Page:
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Install OpenCV 2.4.10 and use it in MSVC 2013 and Qt 5.4.0 of Windows x64

Welcome to a veryyyy long tutorial of mine (again).

Installing OpenCV in a brand new computer has never been straightforward for me in a past decade. I just got this new laptop which happens to be my first 64-bit Windows OS computer. And as expected, setting up OpenCV and Qt on 64-bit Windows OS took me many frustating hours.

Some problems seemed to be very big deals that were about to take me forever to work them out. But somehow I was able to get them right finally. Some solutions are incredibly simple but totally unexpected; something I’ve never imagined that it can cause me these problems.

As everything is working now, I want to again share this step-by-step experience to you and also to my students, who hopelessly gave up half way as they could not make OpenCV in Qt (or even Qt only) work under Windows 64-bit environment.

My laptop:: Windows 8.1 Enterprise N, 64-bit OS, x64-based processor

:::::::::::: STEP 1: Install Microsoft Visual C++ 2013 :::::::::::::

1 ) Install Microsoft Visual Studio Ultimate 2013 to C:\Program Files (x86)\Microsoft Visual Studio 12.0 .

2 ) Make sure that your copy of MSVC 2013 is running ok by creating a new empty Win32 console application and executing some simple C++ codes. Try both debug and release modes, as well as try debugging the codes using MSVC’s debugger.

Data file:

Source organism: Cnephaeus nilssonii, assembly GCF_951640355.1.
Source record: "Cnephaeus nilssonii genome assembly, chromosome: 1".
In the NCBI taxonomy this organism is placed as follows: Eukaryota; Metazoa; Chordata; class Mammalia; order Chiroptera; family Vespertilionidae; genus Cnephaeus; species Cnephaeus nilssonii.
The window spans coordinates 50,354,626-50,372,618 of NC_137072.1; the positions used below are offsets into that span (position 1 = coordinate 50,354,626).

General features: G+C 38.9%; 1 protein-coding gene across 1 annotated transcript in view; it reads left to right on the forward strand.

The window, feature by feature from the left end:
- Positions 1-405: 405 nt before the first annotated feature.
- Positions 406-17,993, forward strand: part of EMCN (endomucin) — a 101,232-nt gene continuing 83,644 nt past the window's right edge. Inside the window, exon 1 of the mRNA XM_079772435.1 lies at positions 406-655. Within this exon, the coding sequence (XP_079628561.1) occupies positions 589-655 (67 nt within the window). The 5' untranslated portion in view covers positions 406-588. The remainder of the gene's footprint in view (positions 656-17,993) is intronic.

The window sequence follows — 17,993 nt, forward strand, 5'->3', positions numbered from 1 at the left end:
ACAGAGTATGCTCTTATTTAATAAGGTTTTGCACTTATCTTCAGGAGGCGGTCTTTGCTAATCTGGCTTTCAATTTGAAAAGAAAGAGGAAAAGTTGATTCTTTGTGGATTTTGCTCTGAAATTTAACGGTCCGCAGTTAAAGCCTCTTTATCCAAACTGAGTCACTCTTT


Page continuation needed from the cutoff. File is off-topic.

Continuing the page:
#include <stdio.h>
int main()
{
	for (int i = 0; i < 100000; i++)
		printf("%d. Hello world\n", i);
	return 0;
}

3 ) Once your MSVC2013 is working fine for none-OpenCV C++ programming, you are ready for the next step.

:::::::::::: STEP 2: Install OpenCV 2.4.10 for Windows ::::::::::::

1 ) Download a free copy of prebuilt OpenCV 2.4.10 for Windows (367.3 MB) from http://opencv.org/downloads.html.

2 ) In my laptop, I extracted the file to C:\opencv2410 as shown below.

dec2014_pic1

3 ) Add OpenCV’s bin directory (in where *.dll files are) to PATH environment variable. This is an unexpectedly tricky step that caused me many troubles in later OpenCV’s as well as Qt’s settings.

Mainly, there are 3 ways that I tried; each gave me different results. (Alternative 3 is the one that finally works for me)

  • Alternative 1: Go to Environment Variables > System variables: Path > click Edit. Then append C:\opencv2410\build\x86\vc12\bin; to the end of the list (don’t forget using ; to separate each entry).
      
    dec2014_pic2